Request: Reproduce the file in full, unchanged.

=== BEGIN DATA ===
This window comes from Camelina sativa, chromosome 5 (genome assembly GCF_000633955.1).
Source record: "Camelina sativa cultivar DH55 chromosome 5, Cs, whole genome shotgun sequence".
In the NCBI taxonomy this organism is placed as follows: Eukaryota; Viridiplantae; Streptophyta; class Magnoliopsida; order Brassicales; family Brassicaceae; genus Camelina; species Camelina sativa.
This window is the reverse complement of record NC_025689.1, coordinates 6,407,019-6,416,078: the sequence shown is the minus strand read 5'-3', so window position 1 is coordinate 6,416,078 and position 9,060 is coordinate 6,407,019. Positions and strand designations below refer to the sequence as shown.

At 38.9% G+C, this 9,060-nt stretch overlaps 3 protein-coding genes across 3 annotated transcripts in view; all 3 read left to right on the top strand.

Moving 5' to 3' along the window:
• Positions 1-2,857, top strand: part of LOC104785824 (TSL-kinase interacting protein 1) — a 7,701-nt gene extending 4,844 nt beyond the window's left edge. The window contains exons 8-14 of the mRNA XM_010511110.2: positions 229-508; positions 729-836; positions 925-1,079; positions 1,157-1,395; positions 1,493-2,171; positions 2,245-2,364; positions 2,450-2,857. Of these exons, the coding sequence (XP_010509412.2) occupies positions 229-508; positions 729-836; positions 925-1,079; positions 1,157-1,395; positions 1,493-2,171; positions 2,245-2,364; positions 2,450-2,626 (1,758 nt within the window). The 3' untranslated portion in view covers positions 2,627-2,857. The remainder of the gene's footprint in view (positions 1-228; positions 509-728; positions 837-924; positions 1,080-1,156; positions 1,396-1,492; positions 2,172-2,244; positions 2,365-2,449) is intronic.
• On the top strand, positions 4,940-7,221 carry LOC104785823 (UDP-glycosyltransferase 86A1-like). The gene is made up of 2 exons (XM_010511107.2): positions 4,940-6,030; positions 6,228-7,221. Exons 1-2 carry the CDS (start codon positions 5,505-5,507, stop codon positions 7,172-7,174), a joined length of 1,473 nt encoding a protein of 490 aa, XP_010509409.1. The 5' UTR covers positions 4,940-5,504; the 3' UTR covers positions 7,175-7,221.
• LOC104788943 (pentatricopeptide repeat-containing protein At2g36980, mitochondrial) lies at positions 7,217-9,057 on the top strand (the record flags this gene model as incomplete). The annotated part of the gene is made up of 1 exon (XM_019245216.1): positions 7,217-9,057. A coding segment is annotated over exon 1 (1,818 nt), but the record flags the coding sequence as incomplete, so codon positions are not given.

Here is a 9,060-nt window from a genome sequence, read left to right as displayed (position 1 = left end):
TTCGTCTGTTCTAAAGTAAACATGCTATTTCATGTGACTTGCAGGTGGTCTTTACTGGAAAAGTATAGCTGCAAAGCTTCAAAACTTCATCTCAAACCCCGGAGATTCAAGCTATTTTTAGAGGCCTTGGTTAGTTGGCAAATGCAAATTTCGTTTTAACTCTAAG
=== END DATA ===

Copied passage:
This window comes from Camelina sativa, chromosome 5 (genome assembly GCF_000633955.1).
Source record: "Camelina sativa cultivar DH55 chromosome 5, Cs, whole genome shotgun sequence".
In the NCBI taxonomy this organism is placed as follows: Eukaryota; Viridiplantae; Streptophyta; class Magnoliopsida; order Brassicales; family Brassicaceae; genus Camelina; species Camelina sativa.
This window is the reverse complement of record NC_025689.1, coordinates 6,407,019-6,416,078: the sequence shown is the minus strand read 5'-3', so window position 1 is coordinate 6,416,078 and position 9,060 is coordinate 6,407,019. Positions and strand designations below refer to the sequence as shown.

At 38.9% G+C, this 9,060-nt stretch overlaps 3 protein-coding genes across 3 annotated transcripts in view; all 3 read left to right on the top strand.

Moving 5' to 3' along the window:
• Positions 1-2,857, top strand: part of LOC104785824 (TSL-kinase interacting protein 1) — a 7,701-nt gene extending 4,844 nt beyond the window's left edge. The window contains exons 8-14 of the mRNA XM_010511110.2: positions 229-508; positions 729-836; positions 925-1,079; positions 1,157-1,395; positions 1,493-2,171; positions 2,245-2,364; positions 2,450-2,857. Of these exons, the coding sequence (XP_010509412.2) occupies positions 229-508; positions 729-836; positions 925-1,079; positions 1,157-1,395; positions 1,493-2,171; positions 2,245-2,364; positions 2,450-2,626 (1,758 nt within the window). The 3' untranslated portion in view covers positions 2,627-2,857. The remainder of the gene's footprint in view (positions 1-228; positions 509-728; positions 837-924; positions 1,080-1,156; positions 1,396-1,492; positions 2,172-2,244; positions 2,365-2,449) is intronic.
• On the top strand, positions 4,940-7,221 carry LOC104785823 (UDP-glycosyltransferase 86A1-like). The gene is made up of 2 exons (XM_010511107.2): positions 4,940-6,030; positions 6,228-7,221. Exons 1-2 carry the CDS (start codon positions 5,505-5,507, stop codon positions 7,172-7,174), a joined length of 1,473 nt encoding a protein of 490 aa, XP_010509409.1. The 5' UTR covers positions 4,940-5,504; the 3' UTR covers positions 7,175-7,221.
• LOC104788943 (pentatricopeptide repeat-containing protein At2g36980, mitochondrial) lies at positions 7,217-9,057 on the top strand (the record flags this gene model as incomplete). The annotated part of the gene is made up of 1 exon (XM_019245216.1): positions 7,217-9,057. A coding segment is annotated over exon 1 (1,818 nt), but the record flags the coding sequence as incomplete, so codon positions are not given.

Here is a 9,060-nt window from a genome sequence, read left to right as displayed (position 1 = left end):
TTCGTCTGTTCTAAAGTAAACATGCTATTTCATGTGACTTGCAGGTGGTCTTTACTGGAAAAGTATAGCTGCAAAGCTTCAAAACTTCATCTCAAACCCCGGAGATTCAAGCTATTTTTAGAGGCCTTGGTTAGTTGGCAAATGCAAATTTCGTTTTAACTCTAAG